20 September 2018

[ADEA - Abdoulaye Kanté on the rostrum] "Renewable energy production: Africa’s requirements need tackling urgently!"!"

[Abdoulaye Kanté on the rostrum - Agency for the Development of Enterprises in Africa]

African countries are up against three major energy issues: securing energy supplies using modern infrastructures, meeting the needs of a population set to double to 2 billion by 2050, and supporting economic growth in the order of 4–5% per year. Africa needs an extra 10GW capacity year on year to pursue its development. This is an urgent challenge that will generate real business opportunities—provided everyone is well prepared.

Abdoulaye Kante_2_0.jpg

For the first time, these issues are shared by local political and institutional stakeholders. The energy transition has become one of the continent’s top priorities. In last March’s treaty that created the African Continental Free Trade Area (AfCFTA), the 54 African countries committed to a set of ambitious objectives in the “New Vision” Agenda 2063.

By 2030, 50% of energy production must be from renewable resources, rising to 75% in 2050 and 100% by 2063. These objectives are well within reach. With its outstanding sunshine and dense river basins, Africa is teeming with potential for renewable energy production (REP) development.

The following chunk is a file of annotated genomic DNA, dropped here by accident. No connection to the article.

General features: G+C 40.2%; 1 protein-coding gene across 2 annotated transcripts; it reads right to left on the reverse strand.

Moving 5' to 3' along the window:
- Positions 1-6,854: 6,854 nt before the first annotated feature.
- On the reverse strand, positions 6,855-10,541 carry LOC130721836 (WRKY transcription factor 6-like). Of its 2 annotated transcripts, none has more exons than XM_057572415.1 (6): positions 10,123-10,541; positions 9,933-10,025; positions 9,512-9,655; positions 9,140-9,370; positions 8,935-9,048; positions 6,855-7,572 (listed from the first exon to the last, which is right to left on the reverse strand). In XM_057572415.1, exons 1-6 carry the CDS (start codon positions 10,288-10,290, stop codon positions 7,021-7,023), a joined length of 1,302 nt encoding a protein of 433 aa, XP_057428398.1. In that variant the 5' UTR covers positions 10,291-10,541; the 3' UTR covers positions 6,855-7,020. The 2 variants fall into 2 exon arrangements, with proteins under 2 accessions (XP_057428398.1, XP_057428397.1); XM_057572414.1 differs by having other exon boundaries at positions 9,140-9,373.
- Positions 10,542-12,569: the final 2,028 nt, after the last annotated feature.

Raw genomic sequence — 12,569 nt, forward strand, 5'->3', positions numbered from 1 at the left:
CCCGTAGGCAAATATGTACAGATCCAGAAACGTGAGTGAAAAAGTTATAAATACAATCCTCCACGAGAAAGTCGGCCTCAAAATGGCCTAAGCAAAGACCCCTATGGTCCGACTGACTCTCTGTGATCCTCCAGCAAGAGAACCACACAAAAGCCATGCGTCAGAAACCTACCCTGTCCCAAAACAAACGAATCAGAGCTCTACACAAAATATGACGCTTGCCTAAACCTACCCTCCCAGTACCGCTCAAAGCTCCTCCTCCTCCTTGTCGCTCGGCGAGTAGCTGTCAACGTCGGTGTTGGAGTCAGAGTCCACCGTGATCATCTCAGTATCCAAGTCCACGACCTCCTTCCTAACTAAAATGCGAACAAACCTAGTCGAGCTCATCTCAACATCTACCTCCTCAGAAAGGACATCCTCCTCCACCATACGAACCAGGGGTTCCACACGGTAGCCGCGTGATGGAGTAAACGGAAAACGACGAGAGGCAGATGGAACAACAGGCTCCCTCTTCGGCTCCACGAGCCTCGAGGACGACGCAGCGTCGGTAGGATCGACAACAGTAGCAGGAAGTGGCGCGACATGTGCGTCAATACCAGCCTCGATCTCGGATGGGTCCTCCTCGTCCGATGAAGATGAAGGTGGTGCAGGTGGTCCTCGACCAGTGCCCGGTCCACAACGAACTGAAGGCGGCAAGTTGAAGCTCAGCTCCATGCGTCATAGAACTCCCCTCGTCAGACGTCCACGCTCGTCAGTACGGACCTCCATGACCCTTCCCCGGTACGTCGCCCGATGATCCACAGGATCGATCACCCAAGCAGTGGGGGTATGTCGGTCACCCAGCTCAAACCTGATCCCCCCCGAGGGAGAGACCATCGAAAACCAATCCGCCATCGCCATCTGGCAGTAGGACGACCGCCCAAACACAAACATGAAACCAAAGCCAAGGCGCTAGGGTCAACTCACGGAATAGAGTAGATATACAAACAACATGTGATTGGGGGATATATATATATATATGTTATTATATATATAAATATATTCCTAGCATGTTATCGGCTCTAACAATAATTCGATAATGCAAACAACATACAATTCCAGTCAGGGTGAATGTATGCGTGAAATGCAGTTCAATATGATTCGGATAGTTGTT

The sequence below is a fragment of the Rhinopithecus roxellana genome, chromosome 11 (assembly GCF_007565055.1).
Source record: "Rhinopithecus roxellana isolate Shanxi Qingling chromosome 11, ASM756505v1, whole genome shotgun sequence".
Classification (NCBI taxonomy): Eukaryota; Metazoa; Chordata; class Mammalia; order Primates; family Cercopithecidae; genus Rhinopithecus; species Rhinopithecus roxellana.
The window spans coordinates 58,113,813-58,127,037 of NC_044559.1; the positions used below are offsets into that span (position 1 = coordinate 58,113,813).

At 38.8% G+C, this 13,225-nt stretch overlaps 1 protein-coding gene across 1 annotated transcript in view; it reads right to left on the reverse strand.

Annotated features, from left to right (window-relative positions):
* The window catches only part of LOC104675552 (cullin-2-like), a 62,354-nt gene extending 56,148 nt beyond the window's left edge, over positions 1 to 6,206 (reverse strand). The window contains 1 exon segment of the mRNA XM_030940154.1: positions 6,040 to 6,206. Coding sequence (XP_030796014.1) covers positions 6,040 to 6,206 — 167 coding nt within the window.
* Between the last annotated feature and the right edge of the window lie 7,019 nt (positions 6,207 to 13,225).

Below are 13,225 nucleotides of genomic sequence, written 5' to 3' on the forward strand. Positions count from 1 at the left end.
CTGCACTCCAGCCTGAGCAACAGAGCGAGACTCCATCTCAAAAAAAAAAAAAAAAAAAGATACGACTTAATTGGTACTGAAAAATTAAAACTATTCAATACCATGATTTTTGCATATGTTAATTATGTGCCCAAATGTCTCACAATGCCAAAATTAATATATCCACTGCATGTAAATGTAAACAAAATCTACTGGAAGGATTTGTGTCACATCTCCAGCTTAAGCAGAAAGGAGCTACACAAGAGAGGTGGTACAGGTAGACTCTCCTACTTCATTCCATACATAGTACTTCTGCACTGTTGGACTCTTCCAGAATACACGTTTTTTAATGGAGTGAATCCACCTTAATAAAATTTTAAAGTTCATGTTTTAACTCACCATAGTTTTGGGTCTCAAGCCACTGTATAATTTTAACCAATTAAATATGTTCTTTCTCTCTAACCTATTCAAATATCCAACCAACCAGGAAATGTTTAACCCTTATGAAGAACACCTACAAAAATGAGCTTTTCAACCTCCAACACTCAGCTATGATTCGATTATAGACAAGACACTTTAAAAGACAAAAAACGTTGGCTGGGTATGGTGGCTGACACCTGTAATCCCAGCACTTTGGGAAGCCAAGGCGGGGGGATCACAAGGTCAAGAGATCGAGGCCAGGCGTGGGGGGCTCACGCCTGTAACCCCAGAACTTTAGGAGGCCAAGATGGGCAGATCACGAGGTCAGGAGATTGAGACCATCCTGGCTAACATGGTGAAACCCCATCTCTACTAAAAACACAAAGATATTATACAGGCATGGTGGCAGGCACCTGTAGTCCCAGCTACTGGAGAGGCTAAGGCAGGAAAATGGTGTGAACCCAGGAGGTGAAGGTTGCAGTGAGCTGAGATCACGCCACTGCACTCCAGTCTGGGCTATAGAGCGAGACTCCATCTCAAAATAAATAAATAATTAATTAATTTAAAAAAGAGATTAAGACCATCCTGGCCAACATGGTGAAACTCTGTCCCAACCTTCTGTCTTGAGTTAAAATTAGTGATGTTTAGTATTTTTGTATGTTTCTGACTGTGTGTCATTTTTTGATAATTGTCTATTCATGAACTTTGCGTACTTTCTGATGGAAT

In every country in Africa, energy policies are being implemented at two levels: accessibility of energy in isolated rural areas and the promotion of sustainable, ethical urban development.

In rural areas, the aim is to size energy production to match the population’s real needs, installing production units close to dwellings while tackling other problems like water transport and the development of communications. As for developing new, sustainable towns, this is already on the 2030 agenda for most countries and features two keys issues: improving energy efficiency and supporting massive renewable energy production for less energy-greedy towns. All the capital cities have initiated at least one project toward meeting these promises. 22 smart city projects are funded or in progress. For the first time, towns are involved in well-directed change!


Financial backers are also at the frontline. From 2019, 100% of the funding from the World Bank, AfDB and others will be in the scope of REP projects. By 2030, $40–50bn per year will be dedicated to their implementation. There will be stiff competition, so Europe must get in line quickly to tap this fantastic potential. China and India have been doing so for a long time, able to offer turnkey projects in very short development times and with a very responsive funding system driven by China’s public Exim Bank. The Chinese have already invested $38bn in continental Africa, and at the recent China-Africa summit, FOCAC 2018, they announced further no-strings funding of $60bn over the following years. China has been Africa’s leading trading partner since 2009, with trade rising from $170bn in 2017 to $400bn in 2020.